Tile is the material of choice anywhere you want a durable, low-maintenance floor. Proper installation ensures that the floor will last for years, even decades, to come.
Both ceramic and porcelain tile are made from natural clay, a long-lasting material, making it an eco-friendly flooring choice. When deciding between the two, consider their defining characteristics.
Ceramic tile is a composition of natural clay-base products, minerals, and water. It is available with a glasslike, kiln-fired coating called glaze. Glazed ceramic tile resists stains and can be cleaned with a damp mop and household cleaners. Depending on the glaze, the color of the ceramic tile body may be visible if the glaze is scratched. Ceramic tile is less expensive than porcelain, but both are cheaper than natural stone.
Porcelain tile contains special clays and minerals and is fired at extremely high temperatures. The result is a surface that is harder, denser, and more durable than most ceramic tile, which can also make it more difficult to cut for do-it-yourself installation. The color extends through the thickness of the tile, making scratches and chips less noticeable.
When kids and pets are part of the household equation, you can't go wrong with ceramic or porcelain tile. The surfaces are scratch-resistant and withstand spills and pet accidents. In cool climates, consider installing a radiant-heat system beneath a tile floor to keep it toasty-warm on nippy nights and chilly mornings.
Terra-cotta tiles, which are manufactured from raw clay, come unglazed and are porous; tiles require sealing to prevent stains and dirt from accumulating and to keep out moisture. Imperfections, rough edges, and pitting give the material distinctive character that complements a number of styles, including rustic, casual, elegant, and classic. Some ceramic and porcelain tiles mimic the look of terra-cotta but are water-resistant and don't require sealer.
Grout fills the gap between tiles, creating a solid, water-tight installation. There are two common types of grout: cement-base and epoxy. Cement-base grout is commonly used for do-it-yourself projects. For joints less than 1 ¿8 inch wide, you can use a nonsanded variety. For joints larger than 1 ¿8 inch, sanded grouts provide a sturdier bond. Apply a penetrating protective sealer to all cement-base grouts to prevent staining. Latex polymers are sometimes added to sanded grouts to increase water resistance in water-prone areas, such as bathrooms or kitchens.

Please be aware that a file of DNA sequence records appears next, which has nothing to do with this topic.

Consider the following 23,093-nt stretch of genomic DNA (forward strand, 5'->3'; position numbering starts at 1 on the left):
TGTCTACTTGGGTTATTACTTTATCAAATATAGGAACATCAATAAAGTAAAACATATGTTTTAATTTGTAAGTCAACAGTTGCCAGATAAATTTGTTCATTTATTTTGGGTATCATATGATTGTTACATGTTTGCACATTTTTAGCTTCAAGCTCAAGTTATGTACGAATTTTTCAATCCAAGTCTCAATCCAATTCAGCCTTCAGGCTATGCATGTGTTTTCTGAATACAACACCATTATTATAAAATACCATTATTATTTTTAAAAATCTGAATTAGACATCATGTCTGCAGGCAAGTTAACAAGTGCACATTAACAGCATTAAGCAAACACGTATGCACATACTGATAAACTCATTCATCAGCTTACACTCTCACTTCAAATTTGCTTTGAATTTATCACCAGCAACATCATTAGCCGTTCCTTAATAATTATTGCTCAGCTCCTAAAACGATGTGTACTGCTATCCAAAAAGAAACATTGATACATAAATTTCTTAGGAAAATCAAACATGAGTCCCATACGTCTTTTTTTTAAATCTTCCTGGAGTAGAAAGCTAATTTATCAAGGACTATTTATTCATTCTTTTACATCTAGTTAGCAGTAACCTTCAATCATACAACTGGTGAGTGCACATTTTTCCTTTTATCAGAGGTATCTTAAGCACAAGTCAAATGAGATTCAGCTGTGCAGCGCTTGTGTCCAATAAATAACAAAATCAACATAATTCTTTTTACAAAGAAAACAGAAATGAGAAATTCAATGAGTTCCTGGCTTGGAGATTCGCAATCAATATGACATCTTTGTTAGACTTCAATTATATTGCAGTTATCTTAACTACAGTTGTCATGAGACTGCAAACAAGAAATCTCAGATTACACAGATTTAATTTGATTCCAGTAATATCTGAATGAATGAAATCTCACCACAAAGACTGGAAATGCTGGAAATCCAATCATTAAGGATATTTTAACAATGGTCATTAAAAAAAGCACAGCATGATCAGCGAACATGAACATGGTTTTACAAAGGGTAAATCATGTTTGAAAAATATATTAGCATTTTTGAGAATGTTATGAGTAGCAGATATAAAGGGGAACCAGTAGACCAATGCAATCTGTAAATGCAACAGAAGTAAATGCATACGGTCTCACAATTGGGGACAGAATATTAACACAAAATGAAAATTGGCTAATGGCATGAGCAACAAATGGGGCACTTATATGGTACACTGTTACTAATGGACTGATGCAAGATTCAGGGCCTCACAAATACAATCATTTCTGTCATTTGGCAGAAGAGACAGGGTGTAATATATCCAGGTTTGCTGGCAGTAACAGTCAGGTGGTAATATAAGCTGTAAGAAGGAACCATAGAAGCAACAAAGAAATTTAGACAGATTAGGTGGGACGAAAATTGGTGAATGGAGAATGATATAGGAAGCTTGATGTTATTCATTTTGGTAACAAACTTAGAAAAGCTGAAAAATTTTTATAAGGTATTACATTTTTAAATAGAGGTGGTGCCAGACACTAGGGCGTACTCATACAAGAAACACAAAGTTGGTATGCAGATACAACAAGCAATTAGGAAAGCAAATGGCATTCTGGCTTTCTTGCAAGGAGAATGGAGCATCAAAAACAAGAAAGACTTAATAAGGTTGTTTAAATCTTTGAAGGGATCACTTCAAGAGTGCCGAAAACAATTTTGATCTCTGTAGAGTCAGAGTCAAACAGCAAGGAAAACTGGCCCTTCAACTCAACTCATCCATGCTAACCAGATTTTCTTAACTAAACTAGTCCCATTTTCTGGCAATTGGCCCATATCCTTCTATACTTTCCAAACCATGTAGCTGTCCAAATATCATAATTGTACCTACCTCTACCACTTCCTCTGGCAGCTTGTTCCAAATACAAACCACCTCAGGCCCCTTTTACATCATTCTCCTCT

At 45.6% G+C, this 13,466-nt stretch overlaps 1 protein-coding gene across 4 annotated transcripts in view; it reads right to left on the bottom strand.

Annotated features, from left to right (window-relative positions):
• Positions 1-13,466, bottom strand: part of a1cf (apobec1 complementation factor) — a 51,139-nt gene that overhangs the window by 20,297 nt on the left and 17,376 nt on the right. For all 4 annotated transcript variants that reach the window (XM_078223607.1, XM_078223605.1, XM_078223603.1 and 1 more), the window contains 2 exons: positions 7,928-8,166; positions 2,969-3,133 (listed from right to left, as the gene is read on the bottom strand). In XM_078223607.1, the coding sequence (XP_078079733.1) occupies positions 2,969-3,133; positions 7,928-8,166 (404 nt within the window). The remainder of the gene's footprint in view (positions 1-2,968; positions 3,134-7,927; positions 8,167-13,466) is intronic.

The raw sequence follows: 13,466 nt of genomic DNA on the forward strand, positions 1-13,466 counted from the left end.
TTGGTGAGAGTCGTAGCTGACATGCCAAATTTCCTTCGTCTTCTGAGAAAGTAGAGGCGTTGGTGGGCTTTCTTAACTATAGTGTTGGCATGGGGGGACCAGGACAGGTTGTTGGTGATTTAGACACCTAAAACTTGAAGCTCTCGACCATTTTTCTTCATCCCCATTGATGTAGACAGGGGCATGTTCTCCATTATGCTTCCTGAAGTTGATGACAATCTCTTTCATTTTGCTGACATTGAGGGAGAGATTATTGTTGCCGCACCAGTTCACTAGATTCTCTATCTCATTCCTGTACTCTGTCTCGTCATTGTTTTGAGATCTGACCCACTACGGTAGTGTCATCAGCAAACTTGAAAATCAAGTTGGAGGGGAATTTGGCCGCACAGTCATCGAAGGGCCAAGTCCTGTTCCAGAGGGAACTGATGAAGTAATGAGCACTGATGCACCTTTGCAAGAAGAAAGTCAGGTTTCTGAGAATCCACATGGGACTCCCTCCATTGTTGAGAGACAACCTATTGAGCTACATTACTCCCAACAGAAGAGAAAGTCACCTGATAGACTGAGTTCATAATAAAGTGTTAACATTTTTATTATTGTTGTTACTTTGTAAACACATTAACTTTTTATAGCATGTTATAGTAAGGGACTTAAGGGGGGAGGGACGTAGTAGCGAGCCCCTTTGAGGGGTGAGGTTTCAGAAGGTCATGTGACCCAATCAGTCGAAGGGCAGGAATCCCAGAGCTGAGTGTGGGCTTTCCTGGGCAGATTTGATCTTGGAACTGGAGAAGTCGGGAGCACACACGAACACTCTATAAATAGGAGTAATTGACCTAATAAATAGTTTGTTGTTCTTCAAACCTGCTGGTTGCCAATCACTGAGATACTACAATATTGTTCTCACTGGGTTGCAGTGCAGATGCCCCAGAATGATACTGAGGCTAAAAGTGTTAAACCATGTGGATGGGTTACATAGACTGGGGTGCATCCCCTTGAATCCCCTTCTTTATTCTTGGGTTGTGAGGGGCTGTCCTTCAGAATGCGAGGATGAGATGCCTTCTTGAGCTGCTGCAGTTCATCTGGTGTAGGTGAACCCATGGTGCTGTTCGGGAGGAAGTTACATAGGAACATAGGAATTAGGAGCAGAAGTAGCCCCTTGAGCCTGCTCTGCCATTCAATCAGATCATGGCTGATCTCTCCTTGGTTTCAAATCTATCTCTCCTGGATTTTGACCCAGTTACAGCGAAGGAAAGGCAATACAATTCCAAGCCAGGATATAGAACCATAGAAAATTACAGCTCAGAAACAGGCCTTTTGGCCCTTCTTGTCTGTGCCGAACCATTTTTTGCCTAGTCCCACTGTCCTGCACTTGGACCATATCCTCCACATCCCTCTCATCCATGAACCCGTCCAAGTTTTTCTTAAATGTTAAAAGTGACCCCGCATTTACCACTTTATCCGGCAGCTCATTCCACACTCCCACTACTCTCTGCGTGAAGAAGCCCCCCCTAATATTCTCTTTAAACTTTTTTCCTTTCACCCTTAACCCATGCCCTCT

Epoxy grout is highly water- and stain-resistant and requires no sealer. It is, however, quite expensive and more often used professionally for countertop tile applications.
You can visually alter a room's proportions using different sizes and shapes of tile. Large tiles of 12×12, 16×16, and 24×24 inches are popular. The larger the tile, the fewer the grout joints and the cleaner the look. At the other extreme, square and classic hexagonal mosaics about 1 inch wide complement claw-foot tubs and help a small bath seem larger. Laying tiles on the diagonal also expands the look of the space.
To ensure that your tile lasts a lifetime, you must install it properly. If you plan to install tile, take advantage of the large volume of do-it-yourself tiling information: Watch installation videos online, utilize the manufacturer's technical materials, or take a free installation class at a home center. If you have an old tile floor that you wish to dispose of, check for recycling programs.
It's possible to save money on labor and install a tile floor yourself, but you'll want to weigh the pros and cons. Plan to invest in a tile cutter, tile nippers, a notched trowel, and a tile float. You'll also need other miscellaneous supplies such as a bucket, sponges, a measuring tape, and a chalk line. Also consider the time investment. For the average do-it-yourselfer, the typical 8×8-foot bathroom requires two weekends: one weekend to lay tile and another for grouting. If you're a novice, do your homework and learn how to properly lay tiles. Good measuring skills and proper tools are a must so you don't end up with too-short pieces along one wall or crooked rows. You also need the physical ability to work on your knees for extended periods, although cushioned knee pads provide some relief.